Lionel Shriver三级成人视频 has said she is "profoundly disappointed" in the British people for their tolerance to the UK's strict lockdown during the global pandemic.
Speaking to The Telegraph's podcast – which you can listen to on the audio player above – Shriver told podcast host and Telegraph columnist Allison Pearson she was "dismayed" with the way Britons have stayed at home without questioning government strategy.
"The British people have never more profoundly disappointed me. It seems so un-British to say, alright then I’ll just roll over and I’ll stay home. I think part of it was being able to feed into the Blitz narrative," she said. "The bizarre attachment to being confined to your homes and not making a living and relying on the government...I’m just dismayed."
The award-winning American author of We Need to Talk about Kevin, who has lived in the UK since 1987 and voted to leave the European Union, also criticised the approach of Prime Minister Boris Johnson, who was hospitalised for coronavirus last month. "I was very worried when he became ill that it was going to change his judgment and his relationship to the virus and I’m afraid so far I’ve been proved right."
The 63-year-old writer, who has often found herself in hot water over her strong views on herd mentality and identity politics, also went on to question the efficacy of Black Lives Matter protests across the world.
"I don’t think it’s helpful to push the minority population to exaggerate their suffering. I think it’s important to know where the problems are but this hyperbolic approach of decrying systemic racism in every institution, in the entire country, and everyone in it as corrupt and racist...well first off I don’t believe that to be true and second of all that does not admit for any solutions on a practical level."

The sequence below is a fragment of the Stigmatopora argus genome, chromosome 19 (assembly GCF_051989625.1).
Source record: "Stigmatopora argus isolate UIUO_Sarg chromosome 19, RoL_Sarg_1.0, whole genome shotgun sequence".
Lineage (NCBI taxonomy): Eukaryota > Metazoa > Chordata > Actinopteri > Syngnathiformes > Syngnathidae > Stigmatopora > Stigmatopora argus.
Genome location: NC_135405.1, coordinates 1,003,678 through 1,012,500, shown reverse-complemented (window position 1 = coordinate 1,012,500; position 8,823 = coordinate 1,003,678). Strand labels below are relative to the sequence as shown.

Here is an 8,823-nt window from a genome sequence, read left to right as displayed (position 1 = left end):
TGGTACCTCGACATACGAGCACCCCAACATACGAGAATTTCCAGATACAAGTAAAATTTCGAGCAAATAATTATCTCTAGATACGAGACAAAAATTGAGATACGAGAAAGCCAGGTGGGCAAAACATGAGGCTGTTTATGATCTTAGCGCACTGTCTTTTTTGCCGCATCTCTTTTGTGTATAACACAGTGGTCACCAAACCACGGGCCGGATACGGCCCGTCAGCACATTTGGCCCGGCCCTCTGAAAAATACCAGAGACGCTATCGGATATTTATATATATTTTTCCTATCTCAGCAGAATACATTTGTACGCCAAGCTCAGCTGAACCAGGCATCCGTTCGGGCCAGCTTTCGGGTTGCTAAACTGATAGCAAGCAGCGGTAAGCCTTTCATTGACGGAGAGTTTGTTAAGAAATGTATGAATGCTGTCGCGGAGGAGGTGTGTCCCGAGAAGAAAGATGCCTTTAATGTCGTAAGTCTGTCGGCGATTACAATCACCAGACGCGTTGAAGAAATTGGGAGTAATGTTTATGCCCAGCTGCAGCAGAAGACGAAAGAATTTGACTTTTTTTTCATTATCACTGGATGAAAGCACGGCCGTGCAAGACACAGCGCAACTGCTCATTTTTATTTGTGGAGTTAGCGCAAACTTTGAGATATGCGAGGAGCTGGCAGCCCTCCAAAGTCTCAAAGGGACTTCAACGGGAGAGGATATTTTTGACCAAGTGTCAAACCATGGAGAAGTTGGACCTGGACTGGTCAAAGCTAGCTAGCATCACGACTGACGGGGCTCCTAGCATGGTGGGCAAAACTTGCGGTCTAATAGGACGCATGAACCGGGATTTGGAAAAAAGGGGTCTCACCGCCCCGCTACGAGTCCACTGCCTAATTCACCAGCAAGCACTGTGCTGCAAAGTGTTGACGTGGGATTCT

The interview comes after the publication of Shriver's most recent novel, The Motion of the Body, which satirises the world's growing fanaticism with fitness through the lens of a deranged 60-year-old couple, and from which she read an excerpt on the .
三级成人视频The controversial writer, who in 2018 was dropped from the judging panel for Mslexia magazine's writing competition after she slammed publisher Penguin Random House for its diversity and inclusion policies, told Pearson she doubted she'll ever win another literary prize again, and had even been dropped by her Swedish publisher on account of her politics.
"Fiction writers these days are all from a very narrow political persuasion, their books neatly line up and there’s no edge. If nothing else, it’s boring," she said. "I have lost friendships because of my political positions. But someone a little right of centre never renounces the left wing friend. It’s always the other way around. That means something. It means where the intolerance is. I can make do with having Remainer friends, I forgive them too."
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Allison Pearson and Liam Halligan will be in the comments section of this article at 11am BST on Thursday 18 June to discuss this week's podcast episode.